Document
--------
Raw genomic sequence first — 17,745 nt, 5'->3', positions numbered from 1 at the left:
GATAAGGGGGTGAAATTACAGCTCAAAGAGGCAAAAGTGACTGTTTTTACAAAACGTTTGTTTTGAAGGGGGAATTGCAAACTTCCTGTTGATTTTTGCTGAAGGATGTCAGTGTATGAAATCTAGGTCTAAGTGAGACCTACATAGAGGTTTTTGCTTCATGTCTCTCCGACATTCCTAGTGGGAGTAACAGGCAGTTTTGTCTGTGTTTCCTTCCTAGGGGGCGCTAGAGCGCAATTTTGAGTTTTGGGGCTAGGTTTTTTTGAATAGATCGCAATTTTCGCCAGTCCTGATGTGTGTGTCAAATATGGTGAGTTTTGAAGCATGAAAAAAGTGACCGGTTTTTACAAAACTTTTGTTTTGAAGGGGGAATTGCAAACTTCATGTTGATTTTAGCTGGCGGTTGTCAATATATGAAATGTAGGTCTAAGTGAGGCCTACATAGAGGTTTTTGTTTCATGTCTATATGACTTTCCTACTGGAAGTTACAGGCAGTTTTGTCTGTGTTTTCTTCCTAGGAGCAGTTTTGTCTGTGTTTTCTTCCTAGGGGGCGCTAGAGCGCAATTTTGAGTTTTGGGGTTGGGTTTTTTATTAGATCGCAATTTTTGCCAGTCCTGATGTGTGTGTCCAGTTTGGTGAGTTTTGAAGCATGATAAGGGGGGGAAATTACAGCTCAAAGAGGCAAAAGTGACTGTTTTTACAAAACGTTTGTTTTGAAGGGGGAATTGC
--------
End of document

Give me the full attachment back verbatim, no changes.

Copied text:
Raw genomic sequence first — 17,745 nt, 5'->3', positions numbered from 1 at the left:
GATAAGGGGGTGAAATTACAGCTCAAAGAGGCAAAAGTGACTGTTTTTACAAAACGTTTGTTTTGAAGGGGGAATTGCAAACTTCCTGTTGATTTTTGCTGAAGGATGTCAGTGTATGAAATCTAGGTCTAAGTGAGACCTACATAGAGGTTTTTGCTTCATGTCTCTCCGACATTCCTAGTGGGAGTAACAGGCAGTTTTGTCTGTGTTTCCTTCCTAGGGGGCGCTAGAGCGCAATTTTGAGTTTTGGGGCTAGGTTTTTTTGAATAGATCGCAATTTTCGCCAGTCCTGATGTGTGTGTCAAATATGGTGAGTTTTGAAGCATGAAAAAAGTGACCGGTTTTTACAAAACTTTTGTTTTGAAGGGGGAATTGCAAACTTCATGTTGATTTTAGCTGGCGGTTGTCAATATATGAAATGTAGGTCTAAGTGAGGCCTACATAGAGGTTTTTGTTTCATGTCTATATGACTTTCCTACTGGAAGTTACAGGCAGTTTTGTCTGTGTTTTCTTCCTAGGAGCAGTTTTGTCTGTGTTTTCTTCCTAGGGGGCGCTAGAGCGCAATTTTGAGTTTTGGGGTTGGGTTTTTTATTAGATCGCAATTTTTGCCAGTCCTGATGTGTGTGTCCAGTTTGGTGAGTTTTGAAGCATGATAAGGGGGGGAAATTACAGCTCAAAGAGGCAAAAGTGACTGTTTTTACAAAACGTTTGTTTTGAAGGGGGAATTGC